3 / Journalism revolutions, Paraguayan visuals and Yemen casualty mapping
"We are in an era of extreme creativity. We need to match that in news," Ros Atkins.
The Reuters Institute recently discussed the future of journalism with with Ros Atkins in an insightful interview that I recommend to anyone interested in the field. Here are a few highlights.
When I look at the need to innovate, to reimagine, to restructure what we do, it’s not because change is fun and creative and exciting – though it can be all of those things. For me this is a necessity. If you believe in the importance of journalism to our society, then actively engaging in what we need to become isn’t optional.
Digital isn’t only a distribution revolution – it’s a story-telling revolution too. Look around at how people are sharing their stories and talking about their passions – it often doesn’t look anything like news as we know it. From TikTok videos to gaming livestreams to comedy shorts on YouTube to threads on Twitter to podcasts. We are in an era of extreme creativity – we need to match that in news.
This month I want to spotlight our own work. We recently published The Yemen Tribute, a visual investigation that documents Yemeni history and civilian war casualties using an interactive map to plot a year of open-source investigative research by Hassan Saffiedine.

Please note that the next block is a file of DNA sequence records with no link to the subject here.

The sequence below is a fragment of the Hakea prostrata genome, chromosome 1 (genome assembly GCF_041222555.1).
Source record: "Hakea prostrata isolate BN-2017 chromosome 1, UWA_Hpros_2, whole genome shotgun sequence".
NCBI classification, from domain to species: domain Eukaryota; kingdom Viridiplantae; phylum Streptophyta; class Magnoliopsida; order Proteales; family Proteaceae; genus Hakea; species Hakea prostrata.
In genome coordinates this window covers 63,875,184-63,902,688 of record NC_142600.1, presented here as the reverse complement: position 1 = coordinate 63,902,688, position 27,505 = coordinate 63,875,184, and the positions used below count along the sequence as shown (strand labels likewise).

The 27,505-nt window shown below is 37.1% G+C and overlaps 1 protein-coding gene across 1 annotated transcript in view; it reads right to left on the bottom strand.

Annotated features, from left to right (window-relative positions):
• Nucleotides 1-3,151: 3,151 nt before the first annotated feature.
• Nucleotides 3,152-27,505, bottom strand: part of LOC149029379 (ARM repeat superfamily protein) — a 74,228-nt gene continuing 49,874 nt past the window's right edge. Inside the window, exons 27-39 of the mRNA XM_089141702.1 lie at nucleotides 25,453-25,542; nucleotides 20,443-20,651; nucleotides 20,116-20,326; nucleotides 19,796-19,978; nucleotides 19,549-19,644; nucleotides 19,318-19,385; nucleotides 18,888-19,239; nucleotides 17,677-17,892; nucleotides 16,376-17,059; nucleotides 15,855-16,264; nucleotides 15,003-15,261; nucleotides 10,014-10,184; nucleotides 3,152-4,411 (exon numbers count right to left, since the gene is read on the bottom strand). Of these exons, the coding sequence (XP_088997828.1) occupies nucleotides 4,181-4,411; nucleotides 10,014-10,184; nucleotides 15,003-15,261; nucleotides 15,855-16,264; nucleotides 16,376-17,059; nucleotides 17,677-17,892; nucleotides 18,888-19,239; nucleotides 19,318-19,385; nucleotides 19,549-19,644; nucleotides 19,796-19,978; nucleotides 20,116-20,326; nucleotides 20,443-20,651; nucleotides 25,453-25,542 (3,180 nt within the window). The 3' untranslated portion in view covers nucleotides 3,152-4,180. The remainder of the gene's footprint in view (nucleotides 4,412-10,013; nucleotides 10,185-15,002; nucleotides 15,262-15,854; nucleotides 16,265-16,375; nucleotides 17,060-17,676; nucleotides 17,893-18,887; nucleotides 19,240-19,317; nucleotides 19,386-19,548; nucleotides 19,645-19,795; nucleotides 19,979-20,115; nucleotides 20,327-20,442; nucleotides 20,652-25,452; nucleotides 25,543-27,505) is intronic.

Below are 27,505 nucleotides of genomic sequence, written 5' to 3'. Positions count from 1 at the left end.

We’re currently in talks with the Yemen Foundation for the project to be used as a part of their coalition campaign to end the war.
I’m actively seeking visual publications around the world, so this week we’ll be travelling to Paraguay.
In another interview with El Surtidor’s co-founder and editor-in-chief, Jazmín Acuña, the Institute focuses on learnings and business possibilities in visual journalism.
From the very beginning, El Surti’s team decided not to pursue advertising. Right now around 50% of their revenue comes from grants and a sizable part of the remaining 50% comes from selling services. “We have learned that our skills in visual journalism could be in high demand. So we're now trying to market this expertise”.
I highly recommend trying some of their animated scroll stories, this example on deforestation reads like an illustrated novel.
Southern Madagascar has been hammered by two years of drought that has left 1.5 million people – half the region’s population – facing extreme hunger. You can read the peace
Children are particularly at risk. An estimated 500,000 children under the age of five are suffering acute malnutrition, and 110,000 of them are severely malnourished, according to UNICEF.
Procedural storytelling will change how we craft stories
The arrival of transparent videos
An escape game made with real-life images of a ghost town
ARTE and Iko partnered to produce Inua, a game that plays like a story
The Kashmir interactive documentary is planned for release mid-July and will be called Lines of Control, we’re currently in post-production.
We’ve planned a Buried Signals V2 launch in August. The new updates will transform the project to be much more community-oriented with more regular content and insights.